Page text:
Democrats Stop Short of Assault Weapon Ban in Rush to Pass Modest Reform

The House Judiciary Committee advanced a package of gun violence prevention measures 25 to 19 along party lines Thursday in a modest push for gun reform that notably does not include an assault weapons ban.

The Democratic-led package, officially titled the Protecting Our Kids Act, seeks to "provide for an increased age limit on the purchase of certain firearms, prevent gun trafficking, modernize the prohibition on untraceable firearms, encourage the safe storage of firearms, and for other purposes." The age limit measure specifically would raise the age required to purchase semi-automatic centerfire rifles or shotguns from 18 to 21.

The House Judiciary Committee considered the package in an emergency session Thursday as the U.S. grapples with recent mass shootings. These include the attack at a Texas elementary school last week that left 19 children and two teachers dead, as well as the one that occurred Wednesday at a Tulsa, Oklahoma, hospital, which left four people and the shooter dead.

The package does not include an assault weapons ban, making it a moderate start in addressing widespread calls for gun reform to help prevent more mass shootings. The gunman in the Uvalde, Texas, incident, identified as Salvador Ramos, legally purchased the AR-15 rifles he used in the attack after turning 18.

The suspect in the Tulsa shooting used a semi-automatic pistol and a semi-automatic rifle, and the latter reportedly was bought the day of the attack, according to CNN, which cited federal sources briefed on the matter.

House Judiciary Committee Considers Gun Package
The House Judiciary Committee advanced a package of gun violence prevention measures, sponsored by Chairman Jerrold Nadler, on Thursday. Above, Nadler presides over a hearing with Homeland Security Secretary Alejandro Mayorkas on April 28. Kevin Dietsch/Getty Images

While the Texas school shooting renewed a push for tougher restrictions on guns among Democrats, many Republicans have instead called for increased school security and a focus on mental health.

But in a Twitter thread posted ahead of the panel's hours-long session on Thursday, House Judiciary Committee Chairman Jerrold Nadler, a New York Democrat and the bill's sponsor, stressed the need for action following the recent shootings.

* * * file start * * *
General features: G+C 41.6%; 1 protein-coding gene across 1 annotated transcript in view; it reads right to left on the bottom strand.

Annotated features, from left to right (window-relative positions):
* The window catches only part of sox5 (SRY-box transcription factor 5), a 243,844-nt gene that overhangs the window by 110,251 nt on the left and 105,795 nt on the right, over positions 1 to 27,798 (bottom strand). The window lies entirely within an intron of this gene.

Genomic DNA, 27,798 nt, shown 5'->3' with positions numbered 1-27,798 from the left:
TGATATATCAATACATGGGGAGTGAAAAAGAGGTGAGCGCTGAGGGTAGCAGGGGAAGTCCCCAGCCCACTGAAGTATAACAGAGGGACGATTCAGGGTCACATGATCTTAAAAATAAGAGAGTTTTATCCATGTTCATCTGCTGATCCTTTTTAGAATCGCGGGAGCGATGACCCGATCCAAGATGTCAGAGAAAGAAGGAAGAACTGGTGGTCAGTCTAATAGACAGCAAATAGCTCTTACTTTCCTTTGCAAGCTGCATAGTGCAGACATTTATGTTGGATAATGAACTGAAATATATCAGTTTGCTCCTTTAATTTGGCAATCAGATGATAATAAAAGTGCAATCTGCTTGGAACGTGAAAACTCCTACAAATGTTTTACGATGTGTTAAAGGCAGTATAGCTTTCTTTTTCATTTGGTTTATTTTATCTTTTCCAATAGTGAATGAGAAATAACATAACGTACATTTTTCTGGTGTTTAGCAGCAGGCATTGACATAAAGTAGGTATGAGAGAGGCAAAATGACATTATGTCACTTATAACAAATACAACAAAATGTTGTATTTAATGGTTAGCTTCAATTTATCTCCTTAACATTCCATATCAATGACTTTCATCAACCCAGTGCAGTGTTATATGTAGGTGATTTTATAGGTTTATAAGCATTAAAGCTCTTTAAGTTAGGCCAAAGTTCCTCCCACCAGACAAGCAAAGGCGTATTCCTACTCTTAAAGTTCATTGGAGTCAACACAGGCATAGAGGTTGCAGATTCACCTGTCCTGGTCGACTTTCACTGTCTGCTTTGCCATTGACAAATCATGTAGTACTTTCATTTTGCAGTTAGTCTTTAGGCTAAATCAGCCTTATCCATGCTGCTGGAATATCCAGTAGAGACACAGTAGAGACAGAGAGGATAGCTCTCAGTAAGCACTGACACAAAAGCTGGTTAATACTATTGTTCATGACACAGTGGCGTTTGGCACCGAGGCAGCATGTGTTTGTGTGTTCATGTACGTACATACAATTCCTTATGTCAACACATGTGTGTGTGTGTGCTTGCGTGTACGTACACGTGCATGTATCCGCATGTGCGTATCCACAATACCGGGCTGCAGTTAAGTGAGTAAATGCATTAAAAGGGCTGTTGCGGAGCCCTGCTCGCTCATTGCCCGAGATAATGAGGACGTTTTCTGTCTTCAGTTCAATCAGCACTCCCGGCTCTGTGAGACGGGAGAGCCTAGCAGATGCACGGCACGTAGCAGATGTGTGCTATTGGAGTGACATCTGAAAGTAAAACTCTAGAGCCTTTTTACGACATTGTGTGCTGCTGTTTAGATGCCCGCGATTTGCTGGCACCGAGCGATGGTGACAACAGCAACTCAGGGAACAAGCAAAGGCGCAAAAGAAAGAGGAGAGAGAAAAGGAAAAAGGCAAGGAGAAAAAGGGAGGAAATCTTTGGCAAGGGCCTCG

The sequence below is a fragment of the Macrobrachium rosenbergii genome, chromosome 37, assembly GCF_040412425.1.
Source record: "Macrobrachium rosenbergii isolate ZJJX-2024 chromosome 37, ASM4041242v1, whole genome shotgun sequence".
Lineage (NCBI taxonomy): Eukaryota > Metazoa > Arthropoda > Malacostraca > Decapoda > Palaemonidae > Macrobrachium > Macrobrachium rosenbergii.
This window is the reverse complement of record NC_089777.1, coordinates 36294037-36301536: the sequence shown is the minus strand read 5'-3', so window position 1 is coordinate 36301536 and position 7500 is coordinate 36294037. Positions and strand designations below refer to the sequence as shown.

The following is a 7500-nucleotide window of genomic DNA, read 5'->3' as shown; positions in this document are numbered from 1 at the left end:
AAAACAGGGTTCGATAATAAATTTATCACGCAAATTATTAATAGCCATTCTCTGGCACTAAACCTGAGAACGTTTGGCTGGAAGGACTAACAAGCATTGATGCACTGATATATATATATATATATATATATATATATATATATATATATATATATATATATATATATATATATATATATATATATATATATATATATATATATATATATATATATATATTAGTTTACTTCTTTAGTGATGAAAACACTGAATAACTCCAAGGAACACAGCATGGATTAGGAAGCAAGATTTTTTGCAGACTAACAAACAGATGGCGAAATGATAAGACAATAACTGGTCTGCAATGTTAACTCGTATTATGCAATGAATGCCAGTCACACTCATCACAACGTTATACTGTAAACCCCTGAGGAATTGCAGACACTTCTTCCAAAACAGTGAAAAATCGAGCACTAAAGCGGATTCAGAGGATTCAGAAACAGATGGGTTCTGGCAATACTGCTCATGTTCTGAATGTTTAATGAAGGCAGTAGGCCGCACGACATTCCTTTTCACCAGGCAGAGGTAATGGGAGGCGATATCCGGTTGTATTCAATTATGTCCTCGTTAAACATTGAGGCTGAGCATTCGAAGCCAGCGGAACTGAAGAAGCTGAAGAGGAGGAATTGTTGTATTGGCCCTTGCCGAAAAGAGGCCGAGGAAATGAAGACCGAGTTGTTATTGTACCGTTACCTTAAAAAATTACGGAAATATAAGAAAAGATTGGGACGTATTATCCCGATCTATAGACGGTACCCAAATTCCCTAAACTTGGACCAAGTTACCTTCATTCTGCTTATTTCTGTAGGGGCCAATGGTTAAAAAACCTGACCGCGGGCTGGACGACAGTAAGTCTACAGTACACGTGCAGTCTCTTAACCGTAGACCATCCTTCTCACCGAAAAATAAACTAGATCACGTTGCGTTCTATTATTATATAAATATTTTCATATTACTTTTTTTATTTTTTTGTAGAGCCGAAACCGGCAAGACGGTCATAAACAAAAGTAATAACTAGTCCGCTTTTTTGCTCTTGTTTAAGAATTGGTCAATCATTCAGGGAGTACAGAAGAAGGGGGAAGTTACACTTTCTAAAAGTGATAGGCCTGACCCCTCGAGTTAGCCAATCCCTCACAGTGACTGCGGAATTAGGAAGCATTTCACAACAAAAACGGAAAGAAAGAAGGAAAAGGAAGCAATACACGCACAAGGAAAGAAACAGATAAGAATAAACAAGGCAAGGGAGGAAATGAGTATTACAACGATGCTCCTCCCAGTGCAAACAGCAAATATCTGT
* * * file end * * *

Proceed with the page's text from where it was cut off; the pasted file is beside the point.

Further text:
"The plague of gun violence devastating American communities—the families in Uvalde and Buffalo are today joined by those grieving in Tulsa—must end," he tweeted, referencing the mass shooting at an upstate New York supermarket last month. "Today, I'm leading @HouseJudiciary as we take up my gun reform bill, the Protecting Our Kids Act."

He continued, "The Protecting Our Kids Act is one of Congress' most comprehensive efforts in decades to stop the wave of gun violence rippling across our country. We can't become numb to this endless, preventable pattern of bloodshed. We must act."

During the session, several Republicans described the package as a rush job and a potential infringement of the Second Amendment right to bear arms. But some Democrats said such gun reform has been long needed.

"It is timely," Representative Madeleine Dean, who appeared on the verge of tears during her remarks, said of the package. "In fact, we've all been clamoring for this kind of legislation for a very, very long time."

Representative Sheila Jackson Lee also stressed the need for future legislation on assault weapons. She called a ban on such firearms a "necessity."

The Democratic-controlled House could vote on the package as early as next week, but the measure may face a roadblock in the evenly divided Senate.

Newsweek reached out to Democrats and Republicans on the House Judiciary Committee for comment.